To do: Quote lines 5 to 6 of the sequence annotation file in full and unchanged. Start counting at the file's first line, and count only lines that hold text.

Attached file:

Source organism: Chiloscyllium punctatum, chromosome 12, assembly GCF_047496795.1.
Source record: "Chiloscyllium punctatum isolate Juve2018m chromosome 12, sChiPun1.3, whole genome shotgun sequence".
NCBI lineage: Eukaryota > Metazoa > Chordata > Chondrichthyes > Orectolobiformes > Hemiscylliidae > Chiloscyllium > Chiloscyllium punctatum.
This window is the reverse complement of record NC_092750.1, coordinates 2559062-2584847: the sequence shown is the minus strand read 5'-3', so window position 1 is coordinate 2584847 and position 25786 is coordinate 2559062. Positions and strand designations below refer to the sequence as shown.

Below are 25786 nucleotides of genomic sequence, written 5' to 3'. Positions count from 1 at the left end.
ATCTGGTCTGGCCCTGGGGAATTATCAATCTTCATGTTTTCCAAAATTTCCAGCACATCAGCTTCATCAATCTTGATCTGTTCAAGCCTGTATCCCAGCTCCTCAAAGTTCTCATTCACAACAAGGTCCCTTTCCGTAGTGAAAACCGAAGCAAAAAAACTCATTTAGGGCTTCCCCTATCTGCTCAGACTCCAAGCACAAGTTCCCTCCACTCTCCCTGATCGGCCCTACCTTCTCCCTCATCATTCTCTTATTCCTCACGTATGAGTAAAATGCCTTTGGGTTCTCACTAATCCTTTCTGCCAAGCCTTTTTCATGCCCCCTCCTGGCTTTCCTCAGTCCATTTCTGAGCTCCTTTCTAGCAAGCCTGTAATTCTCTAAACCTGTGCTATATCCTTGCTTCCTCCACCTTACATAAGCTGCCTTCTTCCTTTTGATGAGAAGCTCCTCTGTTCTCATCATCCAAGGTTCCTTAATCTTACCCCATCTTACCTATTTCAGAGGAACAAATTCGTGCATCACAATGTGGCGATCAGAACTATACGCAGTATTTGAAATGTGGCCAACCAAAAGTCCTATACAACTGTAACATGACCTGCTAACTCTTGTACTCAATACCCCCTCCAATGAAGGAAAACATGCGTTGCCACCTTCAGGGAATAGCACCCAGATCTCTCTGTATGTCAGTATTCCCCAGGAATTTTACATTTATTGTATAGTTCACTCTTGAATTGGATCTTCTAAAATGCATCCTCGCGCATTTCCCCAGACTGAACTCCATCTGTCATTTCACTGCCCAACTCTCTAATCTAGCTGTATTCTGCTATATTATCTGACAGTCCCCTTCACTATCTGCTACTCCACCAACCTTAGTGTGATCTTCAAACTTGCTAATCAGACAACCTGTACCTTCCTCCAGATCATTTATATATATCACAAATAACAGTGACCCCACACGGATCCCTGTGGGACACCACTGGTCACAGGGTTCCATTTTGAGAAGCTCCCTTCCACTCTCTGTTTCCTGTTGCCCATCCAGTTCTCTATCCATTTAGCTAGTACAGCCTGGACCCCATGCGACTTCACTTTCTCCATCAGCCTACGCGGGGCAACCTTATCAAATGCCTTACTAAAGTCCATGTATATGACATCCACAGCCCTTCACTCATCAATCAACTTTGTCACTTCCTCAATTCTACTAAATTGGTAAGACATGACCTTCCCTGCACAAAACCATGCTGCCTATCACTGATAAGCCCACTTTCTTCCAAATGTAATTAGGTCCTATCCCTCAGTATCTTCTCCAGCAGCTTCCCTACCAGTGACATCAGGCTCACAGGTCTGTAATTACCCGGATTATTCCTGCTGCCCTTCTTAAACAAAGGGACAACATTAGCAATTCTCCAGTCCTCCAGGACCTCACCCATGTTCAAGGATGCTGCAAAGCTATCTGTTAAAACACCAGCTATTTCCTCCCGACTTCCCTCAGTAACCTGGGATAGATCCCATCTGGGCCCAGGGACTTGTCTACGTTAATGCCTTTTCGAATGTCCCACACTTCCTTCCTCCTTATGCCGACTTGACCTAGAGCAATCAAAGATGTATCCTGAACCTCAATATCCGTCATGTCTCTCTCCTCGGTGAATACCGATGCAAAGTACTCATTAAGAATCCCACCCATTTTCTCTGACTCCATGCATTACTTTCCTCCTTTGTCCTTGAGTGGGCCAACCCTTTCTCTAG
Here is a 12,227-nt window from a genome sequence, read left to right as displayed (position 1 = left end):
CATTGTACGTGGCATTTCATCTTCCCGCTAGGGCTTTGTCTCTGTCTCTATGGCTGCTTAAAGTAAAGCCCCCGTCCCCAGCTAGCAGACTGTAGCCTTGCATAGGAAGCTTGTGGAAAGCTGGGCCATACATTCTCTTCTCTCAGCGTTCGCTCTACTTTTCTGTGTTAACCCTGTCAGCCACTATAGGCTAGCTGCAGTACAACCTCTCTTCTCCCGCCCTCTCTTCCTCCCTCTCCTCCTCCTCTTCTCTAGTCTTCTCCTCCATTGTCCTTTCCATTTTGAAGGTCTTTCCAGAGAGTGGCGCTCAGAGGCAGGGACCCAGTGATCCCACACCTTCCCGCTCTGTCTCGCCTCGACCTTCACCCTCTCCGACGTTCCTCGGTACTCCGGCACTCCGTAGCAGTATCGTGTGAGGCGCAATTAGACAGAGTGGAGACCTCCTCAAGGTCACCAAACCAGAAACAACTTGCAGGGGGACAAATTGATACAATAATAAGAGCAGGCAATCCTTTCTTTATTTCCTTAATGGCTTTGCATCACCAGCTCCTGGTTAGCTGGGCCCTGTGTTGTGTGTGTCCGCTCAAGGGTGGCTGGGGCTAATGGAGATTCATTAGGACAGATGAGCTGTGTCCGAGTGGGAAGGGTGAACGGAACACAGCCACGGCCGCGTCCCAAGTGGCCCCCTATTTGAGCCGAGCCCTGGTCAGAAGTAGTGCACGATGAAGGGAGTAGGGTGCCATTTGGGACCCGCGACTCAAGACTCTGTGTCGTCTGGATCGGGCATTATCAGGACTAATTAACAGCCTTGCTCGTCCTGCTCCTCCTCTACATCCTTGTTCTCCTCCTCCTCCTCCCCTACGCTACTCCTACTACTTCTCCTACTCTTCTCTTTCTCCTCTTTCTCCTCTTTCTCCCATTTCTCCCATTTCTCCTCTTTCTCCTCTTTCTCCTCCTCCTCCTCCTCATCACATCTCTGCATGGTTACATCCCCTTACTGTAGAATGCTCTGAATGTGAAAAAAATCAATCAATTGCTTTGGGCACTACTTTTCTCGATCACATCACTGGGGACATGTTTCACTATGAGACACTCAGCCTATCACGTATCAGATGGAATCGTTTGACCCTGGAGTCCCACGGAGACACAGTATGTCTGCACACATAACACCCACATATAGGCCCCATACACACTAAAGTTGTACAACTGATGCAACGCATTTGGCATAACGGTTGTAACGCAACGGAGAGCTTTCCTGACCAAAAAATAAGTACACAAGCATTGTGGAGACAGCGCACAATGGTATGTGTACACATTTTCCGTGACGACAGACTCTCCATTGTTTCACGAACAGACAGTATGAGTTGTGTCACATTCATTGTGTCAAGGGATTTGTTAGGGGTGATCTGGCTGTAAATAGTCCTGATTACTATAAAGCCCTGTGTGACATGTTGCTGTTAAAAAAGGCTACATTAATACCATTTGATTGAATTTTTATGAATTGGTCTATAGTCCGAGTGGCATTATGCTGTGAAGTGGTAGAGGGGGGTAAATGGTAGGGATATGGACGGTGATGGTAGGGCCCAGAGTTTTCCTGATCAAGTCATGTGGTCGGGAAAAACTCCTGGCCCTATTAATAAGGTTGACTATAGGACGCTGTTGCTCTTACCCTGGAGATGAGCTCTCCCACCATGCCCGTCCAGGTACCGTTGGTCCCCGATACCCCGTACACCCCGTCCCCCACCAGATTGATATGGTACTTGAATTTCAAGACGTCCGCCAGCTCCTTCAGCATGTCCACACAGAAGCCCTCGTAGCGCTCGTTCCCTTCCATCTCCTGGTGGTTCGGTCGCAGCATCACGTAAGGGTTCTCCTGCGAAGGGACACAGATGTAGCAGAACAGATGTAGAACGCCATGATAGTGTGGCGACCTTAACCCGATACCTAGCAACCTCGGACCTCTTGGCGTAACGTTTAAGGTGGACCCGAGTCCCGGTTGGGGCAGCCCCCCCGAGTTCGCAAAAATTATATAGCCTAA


Below are 25786 nucleotides of genomic sequence, written 5' to 3'. Positions count from 1 at the left end.
ATCTGGTCTGGCCCTGGGGAATTATCAATCTTCATGTTTTCCAAAATTTCCAGCACATCAGCTTCATCAATCTTGATCTGTTCAAGCCTGTATCCCAGCTCCTCAAAGTTCTCATTCACAACAAGGTCCCTTTCCGTAGTGAAAACCGAAGCAAAAAAACTCATTTAGGGCTTCCCCTATCTGCTCAGACTCCAAGCACAAGTTCCCTCCACTCTCCCTGATCGGCCCTACCTTCTCCCTCATCATTCTCTTATTCCTCACGTATGAGTAAAATGCCTTTGGGTTCTCACTAATCCTTTCTGCCAAGCCTTTTTCATGCCCCCTCCTGGCTTTCCTCAGTCCATTTCTGAGCTCCTTTCTAGCAAGCCTGTAATTCTCTAAACCTGTGCTATATCCTTGCTTCCTCCACCTTACATAAGCTGCCTTCTTCCTTTTGATGAGAAGCTCCTCTGTTCTCATCATCCAAGGTTCCTTAATCTTACCCCATCTTACCTATTTCAGAGGAACAAATTCGTGCATCACAATGTGGCGATCAGAACTATACGCAGTATTTGAAATGTGGCCAACCAAAAGTCCTATACAACTGTAACATGACCTGCTAACTCTTGTACTCAATACCCCCTCCAATGAAGGAAAACATGCGTTGCCACCTTCAGGGAATAGCACCCAGATCTCTCTGTATGTCAGTATTCCCCAGGAATTTTACATTTATTGTATAGTTCACTCTTGAATTGGATCTTCTAAAATGCATCCTCGCGCATTTCCCCAGACTGAACTCCATCTGTCATTTCACTGCCCAACTCTCTAATCTAGCTGTATTCTGCTATATTATCTGACAGTCCCCTTCACTATCTGCTACTCCACCAACCTTAGTGTGATCTTCAAACTTGCTAATCAGACAACCTGTACCTTCCTCCAGATCATTTATATATATCACAAATAACAGTGACCCCACACGGATCCCTGTGGGACACCACTGGTCACAGGGTTCCATTTTGAGAAGCTCCCTTCCACTCTCTGTTTCCTGTTGCCCATCCAGTTCTCTATCCATTTAGCTAGTACAGCCTGGACCCCATGCGACTTCACTTTCTCCATCAGCCTACGCGGGGCAACCTTATCAAATGCCTTACTAAAGTCCATGTATATGACATCCACAGCCCTTCACTCATCAATCAACTTTGTCACTTCCTCAATTCTACTAAATTGGTAAGACATGACCTTCCCTGCACAAAACCATGCTGCCTATCACTGATAAGCCCACTTTCTTCCAAATGTAATTAGGTCCTATCCCTCAGTATCTTCTCCAGCAGCTTCCCTACCAGTGACATCAGGCTCACAGGTCTGTAATTACCCGGATTATTCCTGCTGCCCTTCTTAAACAAAGGGACAACATTAGCAATTCTCCAGTCCTCCAGGACCTCACCCATGTTCAAGGATGCTGCAAAGCTATCTGTTAAAACACCAGCTATTTCCTCCCGACTTCCCTCAGTAACCTGGGATAGATCCCATCTGGGCCCAGGGACTTGTCTACGTTAATGCCTTTTCGAATGTCCCACACTTCCTTCCTCCTTATGCCGACTTGACCTAGAGCAATCAAAGATGTATCCTGAACCTCAATATCCGTCATGTCTCTCTCCTCGGTGAATACCGATGCAAAGTACTCATTAAGAATCCCACCCATTTTCTCTGACTCCATGCATTACTTTCCTCCTTTGTCCTTGAGTGGGCCAACCCTTTCTCTAG